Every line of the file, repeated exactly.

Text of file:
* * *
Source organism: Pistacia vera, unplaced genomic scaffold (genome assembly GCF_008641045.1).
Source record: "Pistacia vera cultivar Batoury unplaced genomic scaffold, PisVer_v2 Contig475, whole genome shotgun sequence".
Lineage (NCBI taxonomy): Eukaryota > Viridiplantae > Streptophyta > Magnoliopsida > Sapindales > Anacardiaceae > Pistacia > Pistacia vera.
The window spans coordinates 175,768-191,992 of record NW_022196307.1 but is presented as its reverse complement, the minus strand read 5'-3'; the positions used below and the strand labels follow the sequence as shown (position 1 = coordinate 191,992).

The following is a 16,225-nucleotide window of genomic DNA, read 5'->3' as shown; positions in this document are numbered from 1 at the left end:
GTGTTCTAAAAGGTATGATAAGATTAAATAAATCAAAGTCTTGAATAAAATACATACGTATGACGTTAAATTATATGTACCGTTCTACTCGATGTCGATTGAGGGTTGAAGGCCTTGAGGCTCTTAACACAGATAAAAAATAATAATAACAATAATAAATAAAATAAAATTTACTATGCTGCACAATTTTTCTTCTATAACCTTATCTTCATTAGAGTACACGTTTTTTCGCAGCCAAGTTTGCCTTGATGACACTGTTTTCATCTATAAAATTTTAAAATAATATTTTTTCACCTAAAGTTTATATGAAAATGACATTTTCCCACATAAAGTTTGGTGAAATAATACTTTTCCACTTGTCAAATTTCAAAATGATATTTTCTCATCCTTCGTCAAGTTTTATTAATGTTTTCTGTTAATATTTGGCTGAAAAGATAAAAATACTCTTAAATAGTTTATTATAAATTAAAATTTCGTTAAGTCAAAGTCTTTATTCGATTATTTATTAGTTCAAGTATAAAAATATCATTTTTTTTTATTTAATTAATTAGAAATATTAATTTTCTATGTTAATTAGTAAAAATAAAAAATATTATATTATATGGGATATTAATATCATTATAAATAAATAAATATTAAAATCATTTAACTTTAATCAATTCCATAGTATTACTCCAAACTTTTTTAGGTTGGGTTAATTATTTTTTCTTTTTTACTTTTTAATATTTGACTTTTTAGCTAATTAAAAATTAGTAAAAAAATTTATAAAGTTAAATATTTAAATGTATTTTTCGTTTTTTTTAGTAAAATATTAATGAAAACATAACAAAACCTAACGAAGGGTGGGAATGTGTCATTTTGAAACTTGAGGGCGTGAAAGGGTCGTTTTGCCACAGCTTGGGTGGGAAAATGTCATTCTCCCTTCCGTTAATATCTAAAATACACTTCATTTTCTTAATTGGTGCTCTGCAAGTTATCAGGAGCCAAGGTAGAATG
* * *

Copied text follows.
Source organism: Pistacia vera, unplaced genomic scaffold (genome assembly GCF_008641045.1).
Source record: "Pistacia vera cultivar Batoury unplaced genomic scaffold, PisVer_v2 Contig475, whole genome shotgun sequence".
Lineage (NCBI taxonomy): Eukaryota > Viridiplantae > Streptophyta > Magnoliopsida > Sapindales > Anacardiaceae > Pistacia > Pistacia vera.
The window spans coordinates 175,768-191,992 of record NW_022196307.1 but is presented as its reverse complement, the minus strand read 5'-3'; the positions used below and the strand labels follow the sequence as shown (position 1 = coordinate 191,992).

The following is a 16,225-nucleotide window of genomic DNA, read 5'->3' as shown; positions in this document are numbered from 1 at the left end:
GTGTTCTAAAAGGTATGATAAGATTAAATAAATCAAAGTCTTGAATAAAATACATACGTATGACGTTAAATTATATGTACCGTTCTACTCGATGTCGATTGAGGGTTGAAGGCCTTGAGGCTCTTAACACAGATAAAAAATAATAATAACAATAATAAATAAAATAAAATTTACTATGCTGCACAATTTTTCTTCTATAACCTTATCTTCATTAGAGTACACGTTTTTTCGCAGCCAAGTTTGCCTTGATGACACTGTTTTCATCTATAAAATTTTAAAATAATATTTTTTCACCTAAAGTTTATATGAAAATGACATTTTCCCACATAAAGTTTGGTGAAATAATACTTTTCCACTTGTCAAATTTCAAAATGATATTTTCTCATCCTTCGTCAAGTTTTATTAATGTTTTCTGTTAATATTTGGCTGAAAAGATAAAAATACTCTTAAATAGTTTATTATAAATTAAAATTTCGTTAAGTCAAAGTCTTTATTCGATTATTTATTAGTTCAAGTATAAAAATATCATTTTTTTTTATTTAATTAATTAGAAATATTAATTTTCTATGTTAATTAGTAAAAATAAAAAATATTATATTATATGGGATATTAATATCATTATAAATAAATAAATATTAAAATCATTTAACTTTAATCAATTCCATAGTATTACTCCAAACTTTTTTAGGTTGGGTTAATTATTTTTTCTTTTTTACTTTTTAATATTTGACTTTTTAGCTAATTAAAAATTAGTAAAAAAATTTATAAAGTTAAATATTTAAATGTATTTTTCGTTTTTTTTAGTAAAATATTAATGAAAACATAACAAAACCTAACGAAGGGTGGGAATGTGTCATTTTGAAACTTGAGGGCGTGAAAGGGTCGTTTTGCCACAGCTTGGGTGGGAAAATGTCATTCTCCCTTCCGTTAATATCTAAAATACACTTCATTTTCTTAATTGGTGCTCTGCAAGTTATCAGGAGCCAAGGTAGAATG